An Order of Canada for the illustrious Dr. Borrows
RAVEN is thrilled to congratulate Dr. John Borrows, a member of our Legal Advisory Panel and groundbreaking scholar of Indigenous Law. Dr. Borrows received the Order of Canada for his work in drawing out and revitalizing Indigenous legal orders.
An Anishinaabe lawyer, researcher, and writer, Borrows is as eloquent in person as he is on the page.
We have law because we’re beautiful, as Indigenous and non-Indigenous peoples; we also have law because we’re messed up. So, law is a site of healing because it pulls upon – at least in an Indignenous context – the social, the natural, the political. So for many Indigenous Peoples and certainly the possibility of Canadian law, can be a site of healing because it attempts to address our relationships: not just our relationships where things have gone wrong but also aspirations of where we hope to be as peoples.John Borrows, Canada Research Chair in Indigenous Law & co-founder of University of Victoria’s Joint Indigenous-Common Law Degree Program
Since our inception, John Borrows has been a strong advocate for RAVEN’s work. When Nations apply to RAVEN for support for legal challenges, Borrows – together with other Indigenous legal experts on our Legal Advisory Panel – pores over the cases, looking to discover whether the issues being addressed and legal strategy being deployed meet RAVEN’s mandate. Upholding rigorous standards for our organization and for our partners, Borrows is a behind-the-scenes mentor whose immense knowledge and experience help to calibrate strategy and garner support for some of the most groundbreaking Indigenous legal challenges of our time.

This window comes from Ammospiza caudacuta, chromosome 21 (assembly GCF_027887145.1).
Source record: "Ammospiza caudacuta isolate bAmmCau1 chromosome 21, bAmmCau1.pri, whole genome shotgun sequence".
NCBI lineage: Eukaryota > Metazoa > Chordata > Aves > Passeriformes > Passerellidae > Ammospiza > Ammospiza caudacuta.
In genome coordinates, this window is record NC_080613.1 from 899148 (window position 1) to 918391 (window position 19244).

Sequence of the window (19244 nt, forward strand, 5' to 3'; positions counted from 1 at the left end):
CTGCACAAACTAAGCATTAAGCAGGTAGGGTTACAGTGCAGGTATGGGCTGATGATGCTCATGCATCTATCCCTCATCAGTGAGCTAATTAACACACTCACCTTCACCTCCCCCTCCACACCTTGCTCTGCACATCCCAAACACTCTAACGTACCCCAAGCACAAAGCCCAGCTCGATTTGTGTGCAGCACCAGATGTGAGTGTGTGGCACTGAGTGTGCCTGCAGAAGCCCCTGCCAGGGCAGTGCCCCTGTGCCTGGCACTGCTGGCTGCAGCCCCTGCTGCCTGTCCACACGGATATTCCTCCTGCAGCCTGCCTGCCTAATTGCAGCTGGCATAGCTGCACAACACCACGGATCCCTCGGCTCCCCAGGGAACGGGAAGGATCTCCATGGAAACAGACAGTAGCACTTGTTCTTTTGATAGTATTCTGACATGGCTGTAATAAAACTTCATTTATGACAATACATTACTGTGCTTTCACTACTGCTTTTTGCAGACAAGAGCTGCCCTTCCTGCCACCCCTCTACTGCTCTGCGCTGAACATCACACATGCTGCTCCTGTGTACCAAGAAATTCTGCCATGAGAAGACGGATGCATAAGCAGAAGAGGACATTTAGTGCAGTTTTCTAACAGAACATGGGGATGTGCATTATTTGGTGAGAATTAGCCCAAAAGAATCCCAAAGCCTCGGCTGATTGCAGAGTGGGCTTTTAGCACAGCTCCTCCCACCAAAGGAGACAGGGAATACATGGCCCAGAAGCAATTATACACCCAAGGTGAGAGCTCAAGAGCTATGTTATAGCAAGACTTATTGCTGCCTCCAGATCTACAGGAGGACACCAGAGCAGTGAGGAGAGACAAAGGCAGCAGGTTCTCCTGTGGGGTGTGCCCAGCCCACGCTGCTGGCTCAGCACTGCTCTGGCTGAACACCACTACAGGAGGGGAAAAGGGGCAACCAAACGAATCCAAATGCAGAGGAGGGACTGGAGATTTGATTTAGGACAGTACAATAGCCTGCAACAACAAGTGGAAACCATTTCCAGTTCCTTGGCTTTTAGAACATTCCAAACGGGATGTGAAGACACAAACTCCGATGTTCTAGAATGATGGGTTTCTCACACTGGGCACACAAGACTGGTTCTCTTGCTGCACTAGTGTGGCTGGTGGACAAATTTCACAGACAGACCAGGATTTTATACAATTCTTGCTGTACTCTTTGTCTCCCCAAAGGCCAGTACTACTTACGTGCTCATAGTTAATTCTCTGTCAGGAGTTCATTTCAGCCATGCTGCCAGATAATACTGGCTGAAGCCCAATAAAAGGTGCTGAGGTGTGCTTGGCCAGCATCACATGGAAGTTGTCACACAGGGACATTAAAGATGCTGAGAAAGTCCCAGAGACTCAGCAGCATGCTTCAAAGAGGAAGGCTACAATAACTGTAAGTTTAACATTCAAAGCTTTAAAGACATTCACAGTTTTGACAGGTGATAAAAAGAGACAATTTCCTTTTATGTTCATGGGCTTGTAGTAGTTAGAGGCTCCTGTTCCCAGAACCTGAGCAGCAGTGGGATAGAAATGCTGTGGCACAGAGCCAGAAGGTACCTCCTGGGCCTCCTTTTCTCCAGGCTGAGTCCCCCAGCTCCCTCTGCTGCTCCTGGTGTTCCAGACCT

Here, Borrows explains why he supports RAVEN’s work. “We are the legal agents in this world. We all have the opportunity to practice law. Sometimes that’s done by standing with Indigenous peoples and listening and working with them in direct ways, but also it means in some instances providing resources to help Indigenous Peoples as they’re raising their voice. And so, providing resources is actually a practice of law; it’s a custom that can be used to put us in relationship with one another.”
It’s been a privilege and a deep learning experience to walk alongside John Borrows as he engages with communities and collaborators in re-awakening the legal traditions that are at the foundation of the lands and waters we call home. The vital work of braiding traditions that is being carried out with the Joint Indigenous and Common Law program, which Borrows founded together with Val Napoleon, is producing a new generation of legal scholars and practitioners who will be a transformative force for the future. We are just so delighted that this work is being recognized at the highest level.
From all of us at RAVEN, we raise our hands for your brilliant work and deep commitment, Dr. Borrows. Chi Miigwech.